UCLA basically went with a four-man rush the whole time -- the two times the Bruins sent a fifth guy, it was so late that they might as well have committed him to deep coverage (in fact, the fifth guy was probably just covering someone who remained in the backfield). It was a real switch from the rest of the game, when UCLA sent pressure and sent a variety of confusing looks up front to keep the offense guessing. With the game on the line, UCLA reverted a bit to the same passive bend-but-don't-break stuff that we saw so much of last year.
UCLA squandered what was an almost universally excellent game on defense, with all three levels of the defense playing very well through much of the game. Offensively, the Bruins had more issues, and many of what we thought were the major issues this season cropped up again in this game.
First, the offensive line was not able to generate any kind of consistent push up front, limiting UCLA's running game. It's no surprise that Bolu Olorunfunmi had the best game of the running backs in this one -- as we said before the year, if the offensive line can't open up holes, you want to go with your back who runs with the best power and has the lowest center of gravity. In this case, that's Olorunfunmi. This was a game where he probably should have had 20 carries rather than 11.
Second, receivers once again had absolutely crippling drops. On the final drive of the third quarter, UCLA had a chance to go ahead by two scores, and the Bruins were driving well against a now-depleted Stanford defense that was down its two starting corners. On the first play of the drive, Darren Andrews dropped a wide-open pass that hit him in the chest, but the Bruins got past it and still were able to drive down to Stanford's side of the field. Then, on 3rd and 4 at the Stanford 33, Josh Rosen threw to an open Ishmael Adams, hitting him right in the hands, but Adams didn't look the ball in, turning his head up field, and dropped it. That forced a 4th down attempt (which we support) that led to a Rosen sack, and that drive, which looked so good, ended with zero points.
And that was really the story of the game -- conservative play-calling at the end really cost UCLA, but there were offensive issues throughout that kept this from being a two-score game or more earlier on.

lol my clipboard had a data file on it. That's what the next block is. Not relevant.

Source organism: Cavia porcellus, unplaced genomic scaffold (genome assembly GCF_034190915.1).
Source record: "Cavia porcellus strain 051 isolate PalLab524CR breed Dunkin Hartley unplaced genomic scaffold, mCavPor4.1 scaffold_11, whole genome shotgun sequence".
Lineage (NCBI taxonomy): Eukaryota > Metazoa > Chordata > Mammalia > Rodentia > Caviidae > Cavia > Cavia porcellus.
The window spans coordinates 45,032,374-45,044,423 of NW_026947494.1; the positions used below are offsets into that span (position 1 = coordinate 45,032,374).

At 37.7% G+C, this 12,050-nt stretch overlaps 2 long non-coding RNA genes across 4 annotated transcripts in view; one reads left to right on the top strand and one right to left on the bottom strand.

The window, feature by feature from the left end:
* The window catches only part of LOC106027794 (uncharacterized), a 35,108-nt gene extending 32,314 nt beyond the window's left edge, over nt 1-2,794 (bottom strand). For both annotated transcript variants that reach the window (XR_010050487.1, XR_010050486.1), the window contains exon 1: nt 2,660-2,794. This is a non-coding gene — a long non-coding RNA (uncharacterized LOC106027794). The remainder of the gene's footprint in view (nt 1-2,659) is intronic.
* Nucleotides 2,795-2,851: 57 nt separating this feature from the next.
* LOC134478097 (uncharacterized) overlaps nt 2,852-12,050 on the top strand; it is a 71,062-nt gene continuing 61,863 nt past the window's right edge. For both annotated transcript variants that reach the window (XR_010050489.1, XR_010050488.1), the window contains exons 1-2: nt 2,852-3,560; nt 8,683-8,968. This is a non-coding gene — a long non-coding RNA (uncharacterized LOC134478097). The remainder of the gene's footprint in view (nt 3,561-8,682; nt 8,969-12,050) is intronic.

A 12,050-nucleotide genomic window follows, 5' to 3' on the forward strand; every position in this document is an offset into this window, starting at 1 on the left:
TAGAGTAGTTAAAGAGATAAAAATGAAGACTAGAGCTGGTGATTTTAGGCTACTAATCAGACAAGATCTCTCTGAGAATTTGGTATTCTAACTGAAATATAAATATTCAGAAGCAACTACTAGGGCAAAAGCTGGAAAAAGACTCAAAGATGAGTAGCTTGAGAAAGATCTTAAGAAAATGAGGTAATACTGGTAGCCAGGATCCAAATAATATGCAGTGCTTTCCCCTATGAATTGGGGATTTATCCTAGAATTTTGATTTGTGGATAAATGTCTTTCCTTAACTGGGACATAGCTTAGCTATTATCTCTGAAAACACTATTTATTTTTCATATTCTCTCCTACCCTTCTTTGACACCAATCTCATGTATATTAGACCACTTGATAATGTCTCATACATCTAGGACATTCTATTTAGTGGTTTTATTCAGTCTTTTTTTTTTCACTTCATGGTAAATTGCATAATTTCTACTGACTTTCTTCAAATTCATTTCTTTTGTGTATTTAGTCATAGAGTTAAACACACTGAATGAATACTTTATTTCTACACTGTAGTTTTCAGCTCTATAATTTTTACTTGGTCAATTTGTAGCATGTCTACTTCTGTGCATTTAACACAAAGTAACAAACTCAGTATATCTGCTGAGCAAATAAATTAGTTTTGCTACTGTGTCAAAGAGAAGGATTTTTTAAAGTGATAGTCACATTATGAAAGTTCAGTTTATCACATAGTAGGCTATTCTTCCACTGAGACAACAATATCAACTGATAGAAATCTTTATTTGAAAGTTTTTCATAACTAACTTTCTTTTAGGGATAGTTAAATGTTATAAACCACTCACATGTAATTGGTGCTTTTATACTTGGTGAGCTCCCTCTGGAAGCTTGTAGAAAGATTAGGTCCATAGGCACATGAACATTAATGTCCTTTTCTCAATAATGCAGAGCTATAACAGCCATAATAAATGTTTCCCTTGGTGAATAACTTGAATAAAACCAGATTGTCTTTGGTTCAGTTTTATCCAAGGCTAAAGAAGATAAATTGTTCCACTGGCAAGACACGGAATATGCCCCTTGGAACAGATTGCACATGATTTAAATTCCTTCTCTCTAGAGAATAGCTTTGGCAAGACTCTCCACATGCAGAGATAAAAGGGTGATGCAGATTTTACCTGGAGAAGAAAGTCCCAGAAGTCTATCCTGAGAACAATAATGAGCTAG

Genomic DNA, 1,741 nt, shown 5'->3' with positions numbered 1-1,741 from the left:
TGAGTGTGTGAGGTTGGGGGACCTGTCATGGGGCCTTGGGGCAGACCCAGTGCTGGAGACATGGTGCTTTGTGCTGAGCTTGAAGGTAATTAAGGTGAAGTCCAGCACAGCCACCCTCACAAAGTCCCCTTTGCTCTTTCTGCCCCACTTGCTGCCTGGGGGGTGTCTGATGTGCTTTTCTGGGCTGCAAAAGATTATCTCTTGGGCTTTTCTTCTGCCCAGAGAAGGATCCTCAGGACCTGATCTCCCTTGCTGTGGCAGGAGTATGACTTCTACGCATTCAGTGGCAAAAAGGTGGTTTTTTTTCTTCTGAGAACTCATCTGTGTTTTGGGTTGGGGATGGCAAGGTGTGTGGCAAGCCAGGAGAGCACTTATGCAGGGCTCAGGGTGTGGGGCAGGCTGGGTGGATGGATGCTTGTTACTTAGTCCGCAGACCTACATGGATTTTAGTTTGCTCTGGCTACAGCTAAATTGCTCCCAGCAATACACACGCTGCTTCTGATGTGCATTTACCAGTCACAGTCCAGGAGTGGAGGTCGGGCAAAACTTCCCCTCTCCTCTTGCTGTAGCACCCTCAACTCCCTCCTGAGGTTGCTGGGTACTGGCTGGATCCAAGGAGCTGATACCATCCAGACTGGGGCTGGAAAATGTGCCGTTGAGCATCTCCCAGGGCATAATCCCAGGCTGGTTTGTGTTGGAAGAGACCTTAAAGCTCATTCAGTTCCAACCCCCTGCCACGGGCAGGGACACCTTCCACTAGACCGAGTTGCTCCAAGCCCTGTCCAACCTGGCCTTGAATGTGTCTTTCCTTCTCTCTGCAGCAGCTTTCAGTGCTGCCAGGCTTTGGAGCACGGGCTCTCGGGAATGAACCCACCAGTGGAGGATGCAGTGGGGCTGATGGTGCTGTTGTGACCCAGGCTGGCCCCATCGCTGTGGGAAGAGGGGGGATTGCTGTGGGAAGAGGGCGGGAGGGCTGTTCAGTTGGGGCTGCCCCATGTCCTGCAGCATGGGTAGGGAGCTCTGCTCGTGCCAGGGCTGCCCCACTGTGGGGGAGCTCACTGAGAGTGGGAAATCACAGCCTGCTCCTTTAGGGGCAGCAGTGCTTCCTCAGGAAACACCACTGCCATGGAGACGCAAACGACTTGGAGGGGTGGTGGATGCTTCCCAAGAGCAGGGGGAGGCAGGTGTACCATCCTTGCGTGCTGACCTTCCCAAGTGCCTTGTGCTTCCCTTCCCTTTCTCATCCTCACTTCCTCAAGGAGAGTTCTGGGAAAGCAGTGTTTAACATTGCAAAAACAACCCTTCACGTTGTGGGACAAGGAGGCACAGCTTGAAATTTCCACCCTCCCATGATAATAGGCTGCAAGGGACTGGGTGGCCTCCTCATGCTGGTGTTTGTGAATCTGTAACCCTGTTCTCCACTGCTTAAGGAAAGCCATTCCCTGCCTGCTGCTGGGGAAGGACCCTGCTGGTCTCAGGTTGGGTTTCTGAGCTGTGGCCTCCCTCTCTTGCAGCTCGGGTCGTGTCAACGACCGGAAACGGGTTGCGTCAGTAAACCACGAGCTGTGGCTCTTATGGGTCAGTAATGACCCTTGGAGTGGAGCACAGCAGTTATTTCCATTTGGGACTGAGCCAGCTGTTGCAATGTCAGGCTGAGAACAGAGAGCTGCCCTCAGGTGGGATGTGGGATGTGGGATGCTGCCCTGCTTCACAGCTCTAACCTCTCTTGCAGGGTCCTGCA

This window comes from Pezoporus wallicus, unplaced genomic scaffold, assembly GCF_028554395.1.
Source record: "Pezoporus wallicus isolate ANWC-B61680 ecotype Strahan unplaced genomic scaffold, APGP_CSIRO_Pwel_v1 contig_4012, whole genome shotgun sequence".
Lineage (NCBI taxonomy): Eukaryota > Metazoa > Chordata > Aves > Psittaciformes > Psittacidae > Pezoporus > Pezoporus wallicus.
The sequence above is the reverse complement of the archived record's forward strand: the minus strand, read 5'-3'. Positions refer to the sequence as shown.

It was massively disappointing, given that UCLA outplayed Stanford for much of the game, and given that David Shaw had one of his patented brain fart games. He wildly mismanaged the clock over the last five minutes, using his final two timeouts each after bleeding the clock inexplicably. He also punted twice on 4th and 1 when he absolutely should not have, and burned a ton of clock before calling his timeout to punt the ball with 4 minutes to go. This was not a good Shaw game, and UCLA absolutely needed to take advantage of that fact.
There is no moral victory after a game like this -- the Bruins were the better team for 58 minutes, but it wasn't as if Stanford's prowess just asserted itself at the end. UCLA absolutely could have won the game if the coaching staff had continued to call an aggressive game over the last four minutes. It was a failure of play-calling at the end that doomed UCLA.
So, now UCLA heads into the middle third of the season at 2-2, which we predicted at the beginning of the year. We know some things about this team now -- when the defensive line is relatively healthy, the run defense is pretty good, and the secondary is very good. The offense won't be able to generate much running room up the middle, but it's better going to the edges. Josh Rosen made some strides in this game, and seems poised to have a nice final 8 games to the season.
But we also know that the defensive play-calling remains prone to conservatism at inopportune times. We know that the offensive play-calling will sometimes operate as if UCLA is actually able to run the ball up the middle, even though it is provably not able to do so. And we know that, with two losses overall and one conference loss already, the Bruins will have to come pretty close to winning out to have the season UCLA was hoping for. It can happen -- we even predicted a 7-1 finish from here -- but it's not going to be easy.